Eppure si muove        
                                      ...despite tidal braking


dubal  @  archaeometry.org



The pearled solar eclipse of 1912.04.17 occurred 60 hours after the TITANIC disaster had cast its shadow upon this exciting event. The data collected during this most elusive eclipse are compared to those generated by Xavier JUBIER's 5MCSE, the most up-to date ergonomical solar eclipse simulation freeware,which allows the choice of the DeltaT parameter, as well as the exact GPS coordinates of the observation site such as the balloon Globule at 900 meter over Rethondes, see http://xjubier.free.fr/site_pages/solar_eclipses/xSE_GoogleMapFull.php?Ecl=+19120417&Acc=2&Umb=1&Lmt=1&Mag=0&Lat=49.41497&Lng=2.93697&Elv=900.0&LC=1&Zoom=15&DdT=1
This kind of comparison will be extended to dozen of other solar eclipses spread over four millenia. For the last 4'000 years, the Earth's spin slowdown key-parameter Δ T(t) will be assumed to behave as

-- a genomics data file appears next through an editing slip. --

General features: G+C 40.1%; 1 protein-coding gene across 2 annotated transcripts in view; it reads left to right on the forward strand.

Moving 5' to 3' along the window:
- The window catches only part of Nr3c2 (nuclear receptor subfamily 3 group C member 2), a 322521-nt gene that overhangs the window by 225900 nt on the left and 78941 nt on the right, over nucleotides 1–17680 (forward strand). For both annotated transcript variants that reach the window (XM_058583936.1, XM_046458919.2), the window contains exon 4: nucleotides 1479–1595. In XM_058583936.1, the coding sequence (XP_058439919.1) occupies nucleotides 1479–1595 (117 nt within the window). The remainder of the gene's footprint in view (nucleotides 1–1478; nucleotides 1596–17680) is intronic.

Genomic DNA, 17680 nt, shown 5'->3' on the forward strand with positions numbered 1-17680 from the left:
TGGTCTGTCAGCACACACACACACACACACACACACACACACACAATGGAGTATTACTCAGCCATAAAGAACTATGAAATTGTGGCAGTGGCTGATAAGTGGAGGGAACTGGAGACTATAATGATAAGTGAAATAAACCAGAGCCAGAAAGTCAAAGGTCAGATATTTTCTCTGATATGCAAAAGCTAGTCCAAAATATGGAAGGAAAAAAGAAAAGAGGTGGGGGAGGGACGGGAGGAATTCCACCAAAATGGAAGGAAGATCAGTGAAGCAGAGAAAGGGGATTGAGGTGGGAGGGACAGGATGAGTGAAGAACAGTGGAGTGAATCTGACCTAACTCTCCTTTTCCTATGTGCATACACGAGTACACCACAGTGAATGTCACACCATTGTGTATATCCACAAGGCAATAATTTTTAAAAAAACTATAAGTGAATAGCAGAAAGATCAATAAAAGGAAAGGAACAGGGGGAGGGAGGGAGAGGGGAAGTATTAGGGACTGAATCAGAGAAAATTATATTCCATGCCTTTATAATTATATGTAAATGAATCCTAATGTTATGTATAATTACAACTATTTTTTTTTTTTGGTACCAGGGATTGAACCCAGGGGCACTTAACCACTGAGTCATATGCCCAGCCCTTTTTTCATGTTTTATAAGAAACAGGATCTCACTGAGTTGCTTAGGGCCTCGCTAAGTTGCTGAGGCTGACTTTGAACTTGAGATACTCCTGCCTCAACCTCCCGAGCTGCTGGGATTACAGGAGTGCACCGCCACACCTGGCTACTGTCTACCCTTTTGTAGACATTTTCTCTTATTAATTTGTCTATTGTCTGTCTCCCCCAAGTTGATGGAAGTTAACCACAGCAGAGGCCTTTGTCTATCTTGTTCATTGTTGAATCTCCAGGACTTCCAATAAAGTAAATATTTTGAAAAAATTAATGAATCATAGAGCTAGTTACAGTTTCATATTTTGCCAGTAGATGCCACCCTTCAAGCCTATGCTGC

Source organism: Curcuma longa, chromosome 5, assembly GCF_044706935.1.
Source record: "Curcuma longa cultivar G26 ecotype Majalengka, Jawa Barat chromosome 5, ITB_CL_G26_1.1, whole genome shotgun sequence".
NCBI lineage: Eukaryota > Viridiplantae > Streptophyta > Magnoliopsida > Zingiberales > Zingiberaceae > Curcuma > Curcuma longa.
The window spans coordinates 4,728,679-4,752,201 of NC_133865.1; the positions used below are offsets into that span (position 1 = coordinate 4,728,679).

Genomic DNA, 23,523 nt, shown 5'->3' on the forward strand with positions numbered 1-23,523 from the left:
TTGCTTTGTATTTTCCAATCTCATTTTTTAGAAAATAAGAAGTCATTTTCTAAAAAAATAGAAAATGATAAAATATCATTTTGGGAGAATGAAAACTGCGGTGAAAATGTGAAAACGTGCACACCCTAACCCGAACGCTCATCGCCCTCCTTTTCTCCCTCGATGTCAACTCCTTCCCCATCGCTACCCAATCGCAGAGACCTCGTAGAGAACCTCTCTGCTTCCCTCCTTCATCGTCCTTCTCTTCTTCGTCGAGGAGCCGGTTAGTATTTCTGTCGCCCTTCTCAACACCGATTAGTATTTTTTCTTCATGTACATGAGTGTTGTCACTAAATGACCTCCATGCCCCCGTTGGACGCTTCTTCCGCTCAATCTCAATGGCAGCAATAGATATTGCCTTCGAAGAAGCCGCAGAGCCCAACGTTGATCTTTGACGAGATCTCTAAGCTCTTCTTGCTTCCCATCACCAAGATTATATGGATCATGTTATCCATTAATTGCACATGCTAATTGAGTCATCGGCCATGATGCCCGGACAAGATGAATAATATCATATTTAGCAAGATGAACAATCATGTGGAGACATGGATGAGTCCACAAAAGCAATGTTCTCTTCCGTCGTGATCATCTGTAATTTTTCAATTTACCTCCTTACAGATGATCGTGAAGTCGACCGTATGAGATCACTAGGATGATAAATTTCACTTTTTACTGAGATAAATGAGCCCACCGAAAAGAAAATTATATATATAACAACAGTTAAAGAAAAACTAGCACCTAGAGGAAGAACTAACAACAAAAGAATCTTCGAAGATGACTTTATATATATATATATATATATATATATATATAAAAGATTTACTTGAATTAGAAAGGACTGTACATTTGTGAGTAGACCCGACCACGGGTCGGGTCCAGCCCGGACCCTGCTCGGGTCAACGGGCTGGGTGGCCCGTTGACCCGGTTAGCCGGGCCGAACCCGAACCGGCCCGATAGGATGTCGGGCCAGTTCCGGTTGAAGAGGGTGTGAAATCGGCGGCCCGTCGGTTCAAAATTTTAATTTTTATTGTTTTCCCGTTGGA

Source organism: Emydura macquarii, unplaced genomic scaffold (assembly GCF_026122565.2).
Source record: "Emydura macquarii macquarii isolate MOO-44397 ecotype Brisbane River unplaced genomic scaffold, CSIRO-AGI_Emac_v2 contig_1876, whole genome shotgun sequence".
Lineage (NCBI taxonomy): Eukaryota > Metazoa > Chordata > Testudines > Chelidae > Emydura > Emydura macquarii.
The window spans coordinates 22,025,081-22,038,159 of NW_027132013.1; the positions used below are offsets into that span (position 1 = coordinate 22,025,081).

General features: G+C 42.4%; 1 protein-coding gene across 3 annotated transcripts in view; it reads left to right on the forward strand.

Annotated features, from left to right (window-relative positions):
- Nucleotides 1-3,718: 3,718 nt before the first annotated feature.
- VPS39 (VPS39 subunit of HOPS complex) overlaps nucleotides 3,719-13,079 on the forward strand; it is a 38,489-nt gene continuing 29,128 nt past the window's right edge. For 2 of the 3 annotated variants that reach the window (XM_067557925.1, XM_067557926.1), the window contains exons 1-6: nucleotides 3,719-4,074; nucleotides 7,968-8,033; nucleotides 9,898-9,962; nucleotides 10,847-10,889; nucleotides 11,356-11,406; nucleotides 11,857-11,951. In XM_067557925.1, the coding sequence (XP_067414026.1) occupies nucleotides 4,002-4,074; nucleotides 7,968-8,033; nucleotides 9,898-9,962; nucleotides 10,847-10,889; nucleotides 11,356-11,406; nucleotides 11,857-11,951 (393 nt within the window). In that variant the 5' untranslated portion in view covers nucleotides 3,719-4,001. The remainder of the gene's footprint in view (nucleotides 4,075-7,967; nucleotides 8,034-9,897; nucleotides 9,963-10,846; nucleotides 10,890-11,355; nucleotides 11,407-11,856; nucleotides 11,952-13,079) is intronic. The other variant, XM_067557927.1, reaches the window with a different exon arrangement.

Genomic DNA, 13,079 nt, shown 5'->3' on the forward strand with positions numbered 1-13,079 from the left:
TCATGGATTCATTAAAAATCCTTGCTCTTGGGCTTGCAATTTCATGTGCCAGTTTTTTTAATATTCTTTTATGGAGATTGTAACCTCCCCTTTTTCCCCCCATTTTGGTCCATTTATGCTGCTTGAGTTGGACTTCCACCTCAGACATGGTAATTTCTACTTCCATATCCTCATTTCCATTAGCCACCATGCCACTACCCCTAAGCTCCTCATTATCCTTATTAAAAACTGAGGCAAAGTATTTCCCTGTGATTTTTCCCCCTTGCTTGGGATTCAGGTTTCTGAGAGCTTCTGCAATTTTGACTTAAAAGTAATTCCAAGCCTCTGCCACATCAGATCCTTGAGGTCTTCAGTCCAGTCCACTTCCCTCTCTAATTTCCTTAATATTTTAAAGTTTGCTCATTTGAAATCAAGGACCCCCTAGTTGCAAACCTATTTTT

D T(t)  =  30.65 * t2  [s],  where t is expressed in centuries.
An appropriate ephemeris SI day, as origin of the time axis, appears to be
Julian Day 2'398'000.5. 
Excellent agreement has been found between our Geo-Chronological Model and the records described in World Annals of all reliable candidates of ancient solar eclipses. Those data are compiled in the Table SAROS, see http://www;archaeometry.org/saros.pdf . 
One might speculate if the seconds in excess of this Model compared to actual DeltaT values is the consequence of recent global warming.


For editorial reasons, the body of the text has been transferred to http://wwww.archaeometry.org/titanic.pdf

© Virtual Laboratory for Archaeometry /  latest revision:    2011.09.06 14:18